There is nothing that conveys a sense of cool quite like a great pair of sunglasses. Think…Tom Cruise in “Top Gun,” Audrey Hepburn in “Breakfast at Tiffany’s,” Jackie O’s oversized sunglasses and scarf combo, and John Lennon’s round, metal specs. Sunglasses not only protect our eyes from the damaging effects of the sun, but they amp up the style quotient considerably!
The sheer number of styles and choices, however, can make shopping for sunglasses a bit overwhelming. After all, quality pair of sunglasses is an investment and we want to make sure that it’s a wise one. Here are some things to consider so that you can insure that (a) your precious little peepers are getting the sun protection that they need, (b) the frame you choose complements your face and your overall style and ( c) the pair you choose will go the distance and remain fashionable for years to come.
- First and foremost, look for a pair that blocks 99% of UVB rays and 95% of UVA rays. If you plan on wearing these sunglasses while out on the water (beach, boating, water sports, etc.), polarization is a MUST. Also, consider how much of your face will be covered/protected. While smaller sunglasses might look cool, they may not provide the sun protection that you need.
- Try on several pair and consider which styles you’re most drawn to:
Aviators – Teardrop-shaped lens and thin metal frames. Often used by pilots, military personnel, and law enforcement personnel. Lenses may be mirrored.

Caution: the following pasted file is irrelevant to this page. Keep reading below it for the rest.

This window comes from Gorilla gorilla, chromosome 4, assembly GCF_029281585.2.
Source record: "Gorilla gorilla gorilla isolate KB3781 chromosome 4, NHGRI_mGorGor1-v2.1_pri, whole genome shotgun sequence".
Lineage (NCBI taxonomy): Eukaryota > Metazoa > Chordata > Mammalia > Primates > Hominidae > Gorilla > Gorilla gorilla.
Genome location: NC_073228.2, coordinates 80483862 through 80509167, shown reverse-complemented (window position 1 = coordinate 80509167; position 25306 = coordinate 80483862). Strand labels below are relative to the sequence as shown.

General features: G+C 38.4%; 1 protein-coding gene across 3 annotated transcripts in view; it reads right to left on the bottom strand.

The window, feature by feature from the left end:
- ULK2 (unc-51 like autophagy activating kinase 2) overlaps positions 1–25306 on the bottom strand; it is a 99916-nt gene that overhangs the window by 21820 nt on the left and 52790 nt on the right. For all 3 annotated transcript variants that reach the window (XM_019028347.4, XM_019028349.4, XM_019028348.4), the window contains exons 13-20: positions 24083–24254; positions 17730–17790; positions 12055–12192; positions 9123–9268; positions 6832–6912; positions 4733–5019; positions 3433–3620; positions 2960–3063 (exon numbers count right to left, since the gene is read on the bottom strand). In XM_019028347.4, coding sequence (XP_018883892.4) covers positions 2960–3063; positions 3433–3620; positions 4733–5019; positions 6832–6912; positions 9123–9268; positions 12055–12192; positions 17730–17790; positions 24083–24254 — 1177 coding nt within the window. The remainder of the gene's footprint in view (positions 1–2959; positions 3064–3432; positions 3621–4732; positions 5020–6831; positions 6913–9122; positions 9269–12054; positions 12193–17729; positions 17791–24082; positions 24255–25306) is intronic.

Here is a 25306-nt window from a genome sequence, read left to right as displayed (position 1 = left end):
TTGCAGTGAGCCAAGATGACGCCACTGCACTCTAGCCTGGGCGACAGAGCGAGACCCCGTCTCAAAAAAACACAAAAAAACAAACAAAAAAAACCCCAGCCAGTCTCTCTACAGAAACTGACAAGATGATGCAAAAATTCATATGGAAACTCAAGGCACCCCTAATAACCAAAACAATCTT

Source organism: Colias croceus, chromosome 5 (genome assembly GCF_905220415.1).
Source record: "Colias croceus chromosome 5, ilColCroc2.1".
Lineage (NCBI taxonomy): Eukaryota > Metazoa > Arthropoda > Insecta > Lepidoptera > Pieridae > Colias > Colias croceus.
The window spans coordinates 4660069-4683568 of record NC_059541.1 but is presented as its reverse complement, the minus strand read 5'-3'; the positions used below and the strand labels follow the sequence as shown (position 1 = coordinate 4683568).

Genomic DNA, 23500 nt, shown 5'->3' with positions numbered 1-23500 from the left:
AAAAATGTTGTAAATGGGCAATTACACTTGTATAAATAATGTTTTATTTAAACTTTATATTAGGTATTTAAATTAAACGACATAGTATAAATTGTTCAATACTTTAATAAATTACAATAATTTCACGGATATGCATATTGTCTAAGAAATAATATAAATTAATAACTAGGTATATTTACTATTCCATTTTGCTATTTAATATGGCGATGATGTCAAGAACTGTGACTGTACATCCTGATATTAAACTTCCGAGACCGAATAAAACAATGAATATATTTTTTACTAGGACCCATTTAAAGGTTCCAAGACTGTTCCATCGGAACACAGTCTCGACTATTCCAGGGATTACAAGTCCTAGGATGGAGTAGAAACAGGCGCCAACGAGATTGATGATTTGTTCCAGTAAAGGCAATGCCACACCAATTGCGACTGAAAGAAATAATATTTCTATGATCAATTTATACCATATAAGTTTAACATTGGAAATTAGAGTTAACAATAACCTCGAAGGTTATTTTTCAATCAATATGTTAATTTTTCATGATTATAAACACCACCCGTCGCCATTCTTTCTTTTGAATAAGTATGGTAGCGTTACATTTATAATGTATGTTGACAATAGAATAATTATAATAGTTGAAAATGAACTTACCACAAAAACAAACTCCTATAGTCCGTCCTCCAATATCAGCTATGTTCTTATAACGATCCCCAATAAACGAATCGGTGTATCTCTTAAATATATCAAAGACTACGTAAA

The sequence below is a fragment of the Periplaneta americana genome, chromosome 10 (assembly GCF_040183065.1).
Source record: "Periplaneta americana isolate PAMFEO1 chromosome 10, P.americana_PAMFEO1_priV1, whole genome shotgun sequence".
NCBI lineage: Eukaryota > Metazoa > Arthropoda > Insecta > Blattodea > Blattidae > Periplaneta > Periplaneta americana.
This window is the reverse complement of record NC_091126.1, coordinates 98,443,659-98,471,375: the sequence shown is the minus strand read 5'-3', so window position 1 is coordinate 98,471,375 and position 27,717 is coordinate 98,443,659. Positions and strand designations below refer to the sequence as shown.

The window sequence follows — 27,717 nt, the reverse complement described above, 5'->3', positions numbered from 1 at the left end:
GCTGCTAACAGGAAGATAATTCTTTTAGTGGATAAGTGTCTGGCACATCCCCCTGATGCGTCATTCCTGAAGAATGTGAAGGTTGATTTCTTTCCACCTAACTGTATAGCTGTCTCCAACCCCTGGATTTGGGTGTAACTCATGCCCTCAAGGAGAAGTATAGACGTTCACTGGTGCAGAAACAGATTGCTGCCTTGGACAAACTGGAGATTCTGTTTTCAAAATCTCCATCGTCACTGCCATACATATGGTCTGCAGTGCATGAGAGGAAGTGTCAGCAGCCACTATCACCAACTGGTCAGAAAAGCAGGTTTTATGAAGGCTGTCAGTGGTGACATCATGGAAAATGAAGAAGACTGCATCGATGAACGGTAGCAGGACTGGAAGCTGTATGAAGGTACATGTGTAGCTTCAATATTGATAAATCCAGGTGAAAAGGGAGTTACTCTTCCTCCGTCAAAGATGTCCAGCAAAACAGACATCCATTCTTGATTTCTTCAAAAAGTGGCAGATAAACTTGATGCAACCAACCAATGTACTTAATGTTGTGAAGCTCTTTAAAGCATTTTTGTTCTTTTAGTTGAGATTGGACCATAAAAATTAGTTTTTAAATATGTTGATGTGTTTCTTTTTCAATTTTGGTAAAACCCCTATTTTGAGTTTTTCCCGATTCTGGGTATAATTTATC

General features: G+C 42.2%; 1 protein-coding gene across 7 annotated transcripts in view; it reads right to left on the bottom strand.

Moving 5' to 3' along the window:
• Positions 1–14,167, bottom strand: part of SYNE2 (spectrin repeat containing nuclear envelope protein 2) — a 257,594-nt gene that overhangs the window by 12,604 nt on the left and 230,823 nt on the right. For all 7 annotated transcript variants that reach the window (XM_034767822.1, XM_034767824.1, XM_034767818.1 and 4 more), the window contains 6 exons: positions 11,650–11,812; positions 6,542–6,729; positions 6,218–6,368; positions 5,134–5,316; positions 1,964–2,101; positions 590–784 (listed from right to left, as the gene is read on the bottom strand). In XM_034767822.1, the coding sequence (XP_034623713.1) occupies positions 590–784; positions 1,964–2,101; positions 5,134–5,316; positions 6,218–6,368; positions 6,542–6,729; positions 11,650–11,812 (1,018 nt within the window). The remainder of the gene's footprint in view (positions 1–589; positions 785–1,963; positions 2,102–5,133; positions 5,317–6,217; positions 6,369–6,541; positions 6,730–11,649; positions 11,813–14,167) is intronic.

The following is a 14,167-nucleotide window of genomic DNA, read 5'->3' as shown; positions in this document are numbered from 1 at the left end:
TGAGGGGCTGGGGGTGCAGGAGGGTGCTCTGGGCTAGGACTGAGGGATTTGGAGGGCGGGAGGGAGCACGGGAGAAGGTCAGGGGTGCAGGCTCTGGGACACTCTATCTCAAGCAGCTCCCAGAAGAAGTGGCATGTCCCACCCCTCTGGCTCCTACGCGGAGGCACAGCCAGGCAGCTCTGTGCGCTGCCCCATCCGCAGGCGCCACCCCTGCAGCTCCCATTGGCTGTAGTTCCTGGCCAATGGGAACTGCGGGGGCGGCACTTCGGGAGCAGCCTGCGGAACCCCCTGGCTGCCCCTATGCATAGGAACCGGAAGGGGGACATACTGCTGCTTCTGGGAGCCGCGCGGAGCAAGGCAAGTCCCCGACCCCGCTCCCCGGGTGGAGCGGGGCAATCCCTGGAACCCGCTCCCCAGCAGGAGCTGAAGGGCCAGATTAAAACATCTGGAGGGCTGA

Retro Square/Wayfarers – Made popular in the 1950s and 1960s. Worn by Audrey Hepburn in the 1961 movie Breakfast at Tiffany’s. Most popular style is dark black lenses and frames.
Teashades – Popularized by John Lennon and Ozzy Osbourne. They’re small and round, most often seen with a metal frame.
Cat-Eye Glasses – Lenses sweep up at the outer corners. This style is wider at the top than it is at the bottom, creating a dramatic effect.
Sport/Shield/Wraparounds – Associated with athletics and extreme sports, these glasses are casual and offer the most sun protection.
Oversized – These large lenses can be either square or round. They’re quite glamorous and often worn by models and movie stars.
3. Identify the shape of your face and allow that to guide you in your choice of style. Here is a useful infographic to help you identify which styles best suit your face:
4. Once you’ve decided on a style, try that style on in a few different sizes. You want your sunglasses to make a statement without overpowering your face, so the size is just as important as the style. In addition, you’ll want to make sure that they fit you properly. Sunglasses shouldn’t pinch around the head/ears and the weight of them should be evenly distributed across the nose.
Perhaps you love the shades you wear now or, perhaps, I’ve inspired you to treat yourself to a new pair. Either way, wear them well and enjoy the sunny days ahead!